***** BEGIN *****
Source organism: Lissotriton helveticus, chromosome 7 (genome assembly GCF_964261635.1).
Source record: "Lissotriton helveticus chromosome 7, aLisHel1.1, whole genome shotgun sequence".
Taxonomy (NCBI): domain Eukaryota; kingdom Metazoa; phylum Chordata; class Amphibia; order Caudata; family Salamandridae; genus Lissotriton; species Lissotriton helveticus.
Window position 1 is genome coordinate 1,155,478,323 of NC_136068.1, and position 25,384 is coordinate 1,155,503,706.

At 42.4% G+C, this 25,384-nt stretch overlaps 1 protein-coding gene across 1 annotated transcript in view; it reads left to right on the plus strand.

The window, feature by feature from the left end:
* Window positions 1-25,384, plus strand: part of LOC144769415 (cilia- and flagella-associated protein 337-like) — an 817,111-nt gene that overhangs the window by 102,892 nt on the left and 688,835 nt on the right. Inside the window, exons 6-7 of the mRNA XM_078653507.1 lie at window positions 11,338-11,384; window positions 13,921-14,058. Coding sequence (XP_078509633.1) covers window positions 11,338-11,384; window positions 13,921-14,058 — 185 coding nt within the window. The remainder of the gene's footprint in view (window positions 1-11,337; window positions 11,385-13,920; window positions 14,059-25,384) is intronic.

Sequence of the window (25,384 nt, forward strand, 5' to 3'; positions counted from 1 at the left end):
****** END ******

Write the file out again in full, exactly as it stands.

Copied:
Source organism: Lissotriton helveticus, chromosome 7 (genome assembly GCF_964261635.1).
Source record: "Lissotriton helveticus chromosome 7, aLisHel1.1, whole genome shotgun sequence".
Taxonomy (NCBI): domain Eukaryota; kingdom Metazoa; phylum Chordata; class Amphibia; order Caudata; family Salamandridae; genus Lissotriton; species Lissotriton helveticus.
Window position 1 is genome coordinate 1,155,478,323 of NC_136068.1, and position 25,384 is coordinate 1,155,503,706.

At 42.4% G+C, this 25,384-nt stretch overlaps 1 protein-coding gene across 1 annotated transcript in view; it reads left to right on the plus strand.

The window, feature by feature from the left end:
* Window positions 1-25,384, plus strand: part of LOC144769415 (cilia- and flagella-associated protein 337-like) — an 817,111-nt gene that overhangs the window by 102,892 nt on the left and 688,835 nt on the right. Inside the window, exons 6-7 of the mRNA XM_078653507.1 lie at window positions 11,338-11,384; window positions 13,921-14,058. Coding sequence (XP_078509633.1) covers window positions 11,338-11,384; window positions 13,921-14,058 — 185 coding nt within the window. The remainder of the gene's footprint in view (window positions 1-11,337; window positions 11,385-13,920; window positions 14,059-25,384) is intronic.

Sequence of the window (25,384 nt, forward strand, 5' to 3'; positions counted from 1 at the left end):